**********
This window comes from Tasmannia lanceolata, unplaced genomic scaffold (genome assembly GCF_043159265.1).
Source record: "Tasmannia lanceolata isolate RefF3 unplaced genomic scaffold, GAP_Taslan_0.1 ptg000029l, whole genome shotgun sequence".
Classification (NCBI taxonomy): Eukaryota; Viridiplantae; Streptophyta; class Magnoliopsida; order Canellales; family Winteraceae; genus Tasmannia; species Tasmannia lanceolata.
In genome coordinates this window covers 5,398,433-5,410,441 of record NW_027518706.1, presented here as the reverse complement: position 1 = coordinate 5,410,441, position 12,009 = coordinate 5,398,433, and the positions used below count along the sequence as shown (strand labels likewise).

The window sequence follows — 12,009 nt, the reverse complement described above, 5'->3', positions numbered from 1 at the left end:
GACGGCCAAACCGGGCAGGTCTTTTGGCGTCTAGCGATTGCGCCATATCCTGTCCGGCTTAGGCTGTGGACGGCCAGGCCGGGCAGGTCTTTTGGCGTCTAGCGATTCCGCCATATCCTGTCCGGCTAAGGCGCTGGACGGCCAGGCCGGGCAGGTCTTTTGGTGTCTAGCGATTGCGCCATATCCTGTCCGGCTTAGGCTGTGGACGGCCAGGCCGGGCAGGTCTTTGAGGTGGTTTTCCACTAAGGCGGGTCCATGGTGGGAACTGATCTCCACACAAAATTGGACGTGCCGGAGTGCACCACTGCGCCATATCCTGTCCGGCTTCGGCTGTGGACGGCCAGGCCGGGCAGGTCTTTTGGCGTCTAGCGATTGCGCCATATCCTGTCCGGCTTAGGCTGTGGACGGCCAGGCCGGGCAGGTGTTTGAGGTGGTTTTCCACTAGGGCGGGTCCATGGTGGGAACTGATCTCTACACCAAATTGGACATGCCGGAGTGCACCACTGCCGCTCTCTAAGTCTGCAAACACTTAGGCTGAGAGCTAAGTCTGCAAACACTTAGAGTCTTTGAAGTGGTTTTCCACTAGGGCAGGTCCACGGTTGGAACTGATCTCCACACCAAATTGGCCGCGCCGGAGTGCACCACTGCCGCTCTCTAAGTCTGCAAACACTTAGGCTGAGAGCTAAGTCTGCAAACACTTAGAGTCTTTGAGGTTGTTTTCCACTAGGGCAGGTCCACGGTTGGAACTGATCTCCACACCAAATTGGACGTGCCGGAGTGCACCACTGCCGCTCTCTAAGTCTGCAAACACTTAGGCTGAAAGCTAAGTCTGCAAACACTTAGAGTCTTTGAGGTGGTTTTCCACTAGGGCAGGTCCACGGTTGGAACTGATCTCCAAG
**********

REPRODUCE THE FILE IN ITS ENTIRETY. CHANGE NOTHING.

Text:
This window comes from Tasmannia lanceolata, unplaced genomic scaffold (genome assembly GCF_043159265.1).
Source record: "Tasmannia lanceolata isolate RefF3 unplaced genomic scaffold, GAP_Taslan_0.1 ptg000029l, whole genome shotgun sequence".
Classification (NCBI taxonomy): Eukaryota; Viridiplantae; Streptophyta; class Magnoliopsida; order Canellales; family Winteraceae; genus Tasmannia; species Tasmannia lanceolata.
In genome coordinates this window covers 5,398,433-5,410,441 of record NW_027518706.1, presented here as the reverse complement: position 1 = coordinate 5,410,441, position 12,009 = coordinate 5,398,433, and the positions used below count along the sequence as shown (strand labels likewise).

The window sequence follows — 12,009 nt, the reverse complement described above, 5'->3', positions numbered from 1 at the left end:
GACGGCCAAACCGGGCAGGTCTTTTGGCGTCTAGCGATTGCGCCATATCCTGTCCGGCTTAGGCTGTGGACGGCCAGGCCGGGCAGGTCTTTTGGCGTCTAGCGATTCCGCCATATCCTGTCCGGCTAAGGCGCTGGACGGCCAGGCCGGGCAGGTCTTTTGGTGTCTAGCGATTGCGCCATATCCTGTCCGGCTTAGGCTGTGGACGGCCAGGCCGGGCAGGTCTTTGAGGTGGTTTTCCACTAAGGCGGGTCCATGGTGGGAACTGATCTCCACACAAAATTGGACGTGCCGGAGTGCACCACTGCGCCATATCCTGTCCGGCTTCGGCTGTGGACGGCCAGGCCGGGCAGGTCTTTTGGCGTCTAGCGATTGCGCCATATCCTGTCCGGCTTAGGCTGTGGACGGCCAGGCCGGGCAGGTGTTTGAGGTGGTTTTCCACTAGGGCGGGTCCATGGTGGGAACTGATCTCTACACCAAATTGGACATGCCGGAGTGCACCACTGCCGCTCTCTAAGTCTGCAAACACTTAGGCTGAGAGCTAAGTCTGCAAACACTTAGAGTCTTTGAAGTGGTTTTCCACTAGGGCAGGTCCACGGTTGGAACTGATCTCCACACCAAATTGGCCGCGCCGGAGTGCACCACTGCCGCTCTCTAAGTCTGCAAACACTTAGGCTGAGAGCTAAGTCTGCAAACACTTAGAGTCTTTGAGGTTGTTTTCCACTAGGGCAGGTCCACGGTTGGAACTGATCTCCACACCAAATTGGACGTGCCGGAGTGCACCACTGCCGCTCTCTAAGTCTGCAAACACTTAGGCTGAAAGCTAAGTCTGCAAACACTTAGAGTCTTTGAGGTGGTTTTCCACTAGGGCAGGTCCACGGTTGGAACTGATCTCCAAG